Though Bump sidestepped questions about Roche’s ability to lead the agency and said her audit was about correcting systematic issues within the entire agency, Republican gubernatorial candidate Charlie Baker said the audit showed why “putting new leadership in place is the first step in fixing this broken agency.”
Patrick has stood behind Roche’s ability to continue to lead and improve DCF.
Senate Minority Leader Bruce Tarr said Bump’s audit “reconfirms the risks posed to vulnerable children” because of problems with the management of the Department of Children and Families.
“Now, more than ever, it is clear that reforming this agency needs to be a priority for the Legislature and the Administration, and the job needs to be done in a timely and effective way,” Tarr said.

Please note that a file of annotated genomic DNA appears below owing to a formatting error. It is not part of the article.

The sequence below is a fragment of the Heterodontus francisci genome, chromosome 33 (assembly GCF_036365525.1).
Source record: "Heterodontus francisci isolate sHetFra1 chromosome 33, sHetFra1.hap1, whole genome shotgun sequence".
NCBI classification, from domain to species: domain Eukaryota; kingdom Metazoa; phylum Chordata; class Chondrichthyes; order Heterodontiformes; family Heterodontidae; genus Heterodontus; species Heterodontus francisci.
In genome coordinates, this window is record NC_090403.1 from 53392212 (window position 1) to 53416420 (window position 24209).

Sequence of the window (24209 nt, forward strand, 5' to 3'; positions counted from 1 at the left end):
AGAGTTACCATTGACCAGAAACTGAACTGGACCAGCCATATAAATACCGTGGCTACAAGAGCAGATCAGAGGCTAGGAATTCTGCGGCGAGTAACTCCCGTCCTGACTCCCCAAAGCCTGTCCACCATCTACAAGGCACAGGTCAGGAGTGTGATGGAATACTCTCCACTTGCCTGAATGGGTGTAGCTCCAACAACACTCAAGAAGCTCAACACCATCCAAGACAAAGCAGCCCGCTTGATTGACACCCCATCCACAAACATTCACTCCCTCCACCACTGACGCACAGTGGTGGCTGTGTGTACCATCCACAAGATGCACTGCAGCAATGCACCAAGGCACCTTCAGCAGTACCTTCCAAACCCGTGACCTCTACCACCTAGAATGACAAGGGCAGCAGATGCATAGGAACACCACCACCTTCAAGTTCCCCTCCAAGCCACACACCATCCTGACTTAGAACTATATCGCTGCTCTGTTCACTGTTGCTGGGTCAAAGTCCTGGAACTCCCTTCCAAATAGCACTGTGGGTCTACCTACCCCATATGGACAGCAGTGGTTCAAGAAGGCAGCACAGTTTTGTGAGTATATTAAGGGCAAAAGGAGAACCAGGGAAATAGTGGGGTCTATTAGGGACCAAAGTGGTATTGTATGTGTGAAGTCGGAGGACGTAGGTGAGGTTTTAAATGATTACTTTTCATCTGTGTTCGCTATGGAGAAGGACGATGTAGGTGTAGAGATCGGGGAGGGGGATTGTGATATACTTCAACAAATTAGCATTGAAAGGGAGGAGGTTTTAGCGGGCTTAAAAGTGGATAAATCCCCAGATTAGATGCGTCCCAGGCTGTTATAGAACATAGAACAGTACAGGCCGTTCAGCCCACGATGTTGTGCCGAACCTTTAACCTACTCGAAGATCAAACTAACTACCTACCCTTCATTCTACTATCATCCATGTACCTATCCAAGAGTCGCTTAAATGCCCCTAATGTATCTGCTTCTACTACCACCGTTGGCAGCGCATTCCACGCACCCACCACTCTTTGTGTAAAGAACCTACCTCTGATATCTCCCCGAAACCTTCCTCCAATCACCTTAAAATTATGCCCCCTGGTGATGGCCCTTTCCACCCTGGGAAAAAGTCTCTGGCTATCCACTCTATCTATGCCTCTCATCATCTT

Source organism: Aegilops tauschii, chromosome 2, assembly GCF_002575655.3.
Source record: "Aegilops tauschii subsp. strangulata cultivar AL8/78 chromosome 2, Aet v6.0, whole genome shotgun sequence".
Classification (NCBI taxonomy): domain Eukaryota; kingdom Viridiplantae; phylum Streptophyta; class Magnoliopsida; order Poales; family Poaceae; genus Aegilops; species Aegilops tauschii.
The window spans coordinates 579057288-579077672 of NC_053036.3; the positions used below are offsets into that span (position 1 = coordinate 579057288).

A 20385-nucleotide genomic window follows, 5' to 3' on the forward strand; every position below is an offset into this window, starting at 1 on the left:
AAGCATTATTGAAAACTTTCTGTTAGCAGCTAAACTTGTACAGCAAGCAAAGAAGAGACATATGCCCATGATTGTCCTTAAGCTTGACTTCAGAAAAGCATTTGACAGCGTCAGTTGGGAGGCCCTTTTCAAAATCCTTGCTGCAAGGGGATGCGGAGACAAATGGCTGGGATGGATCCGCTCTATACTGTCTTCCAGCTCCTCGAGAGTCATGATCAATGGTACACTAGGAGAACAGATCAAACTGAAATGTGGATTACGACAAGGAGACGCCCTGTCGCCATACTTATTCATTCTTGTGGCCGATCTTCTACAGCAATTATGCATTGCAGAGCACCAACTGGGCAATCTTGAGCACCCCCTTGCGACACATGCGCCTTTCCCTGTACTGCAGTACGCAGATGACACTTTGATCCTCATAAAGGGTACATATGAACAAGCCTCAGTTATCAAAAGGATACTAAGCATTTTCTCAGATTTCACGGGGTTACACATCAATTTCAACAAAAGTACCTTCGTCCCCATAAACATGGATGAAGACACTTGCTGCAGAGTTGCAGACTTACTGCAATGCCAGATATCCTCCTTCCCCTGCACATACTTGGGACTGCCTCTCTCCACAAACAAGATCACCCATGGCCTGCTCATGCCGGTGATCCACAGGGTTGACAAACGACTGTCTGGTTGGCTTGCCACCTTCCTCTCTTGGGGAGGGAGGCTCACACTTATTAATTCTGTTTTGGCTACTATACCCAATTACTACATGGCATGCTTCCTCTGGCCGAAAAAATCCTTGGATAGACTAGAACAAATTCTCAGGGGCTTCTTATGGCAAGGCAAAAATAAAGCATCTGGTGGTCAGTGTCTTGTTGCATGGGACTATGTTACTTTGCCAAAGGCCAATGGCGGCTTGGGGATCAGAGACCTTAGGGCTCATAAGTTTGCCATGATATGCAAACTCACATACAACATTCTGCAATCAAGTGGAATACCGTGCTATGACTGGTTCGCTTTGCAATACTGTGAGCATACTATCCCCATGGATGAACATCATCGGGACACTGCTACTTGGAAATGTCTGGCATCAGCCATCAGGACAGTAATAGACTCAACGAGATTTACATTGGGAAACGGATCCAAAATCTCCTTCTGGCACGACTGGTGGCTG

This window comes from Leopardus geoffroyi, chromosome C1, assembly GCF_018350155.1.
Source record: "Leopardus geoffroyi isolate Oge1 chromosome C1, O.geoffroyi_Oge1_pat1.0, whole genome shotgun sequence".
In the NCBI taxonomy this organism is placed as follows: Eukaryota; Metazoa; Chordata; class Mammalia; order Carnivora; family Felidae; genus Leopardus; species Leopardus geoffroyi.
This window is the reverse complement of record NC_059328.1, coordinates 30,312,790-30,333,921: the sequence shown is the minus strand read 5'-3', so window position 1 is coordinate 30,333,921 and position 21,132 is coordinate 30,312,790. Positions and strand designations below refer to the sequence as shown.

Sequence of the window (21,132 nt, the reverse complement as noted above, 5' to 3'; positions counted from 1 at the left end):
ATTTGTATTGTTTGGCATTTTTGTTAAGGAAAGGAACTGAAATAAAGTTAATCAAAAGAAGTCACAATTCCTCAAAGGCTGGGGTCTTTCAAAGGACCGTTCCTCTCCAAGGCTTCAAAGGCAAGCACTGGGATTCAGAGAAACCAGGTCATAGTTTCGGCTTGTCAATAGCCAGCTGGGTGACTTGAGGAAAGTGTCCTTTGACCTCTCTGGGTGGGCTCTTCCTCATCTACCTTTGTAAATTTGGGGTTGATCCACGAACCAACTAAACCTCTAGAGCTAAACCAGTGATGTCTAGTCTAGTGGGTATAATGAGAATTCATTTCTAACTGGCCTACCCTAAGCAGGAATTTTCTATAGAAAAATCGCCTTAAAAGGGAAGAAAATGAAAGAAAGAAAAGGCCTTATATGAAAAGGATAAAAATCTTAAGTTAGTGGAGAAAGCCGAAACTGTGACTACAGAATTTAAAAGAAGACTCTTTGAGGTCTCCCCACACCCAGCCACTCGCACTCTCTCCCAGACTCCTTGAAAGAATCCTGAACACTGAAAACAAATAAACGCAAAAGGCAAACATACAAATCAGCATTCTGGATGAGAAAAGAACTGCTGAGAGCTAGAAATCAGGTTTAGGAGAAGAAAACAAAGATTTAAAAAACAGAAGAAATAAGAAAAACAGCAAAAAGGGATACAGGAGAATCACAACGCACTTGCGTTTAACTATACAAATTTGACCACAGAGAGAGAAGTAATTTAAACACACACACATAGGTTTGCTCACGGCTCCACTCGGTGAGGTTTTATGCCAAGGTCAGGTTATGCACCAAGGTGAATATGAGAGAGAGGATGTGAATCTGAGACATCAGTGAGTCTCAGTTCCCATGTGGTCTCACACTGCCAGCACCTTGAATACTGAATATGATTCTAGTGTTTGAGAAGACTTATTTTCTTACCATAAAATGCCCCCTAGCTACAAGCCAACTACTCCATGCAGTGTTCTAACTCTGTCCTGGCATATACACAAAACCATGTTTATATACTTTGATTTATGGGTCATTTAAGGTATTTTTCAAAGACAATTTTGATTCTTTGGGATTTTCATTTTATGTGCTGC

The union representing social workers, who recently began circulating a letter questioning the efficacy of communications and directives from senior managers in the agency, said it wished Bump had consulted with them in the course of her audit. Bump said she is restricted by auditing practices about who she can share information with, but assured reporters that problems uncovered were brought immediately to management for action.
“Had the State Auditor formally engaged front-line workers in the audit process, this report would have identified today’s real barriers to successful child protection — from the worsening caseload crisis to disjointed implementation of key directives and policies. We hope that future audits will incorporate this experience and expertise to better reflect the realities of on-the-ground child protection work,” SEIU Local 509 spokesman Jason Stephany said.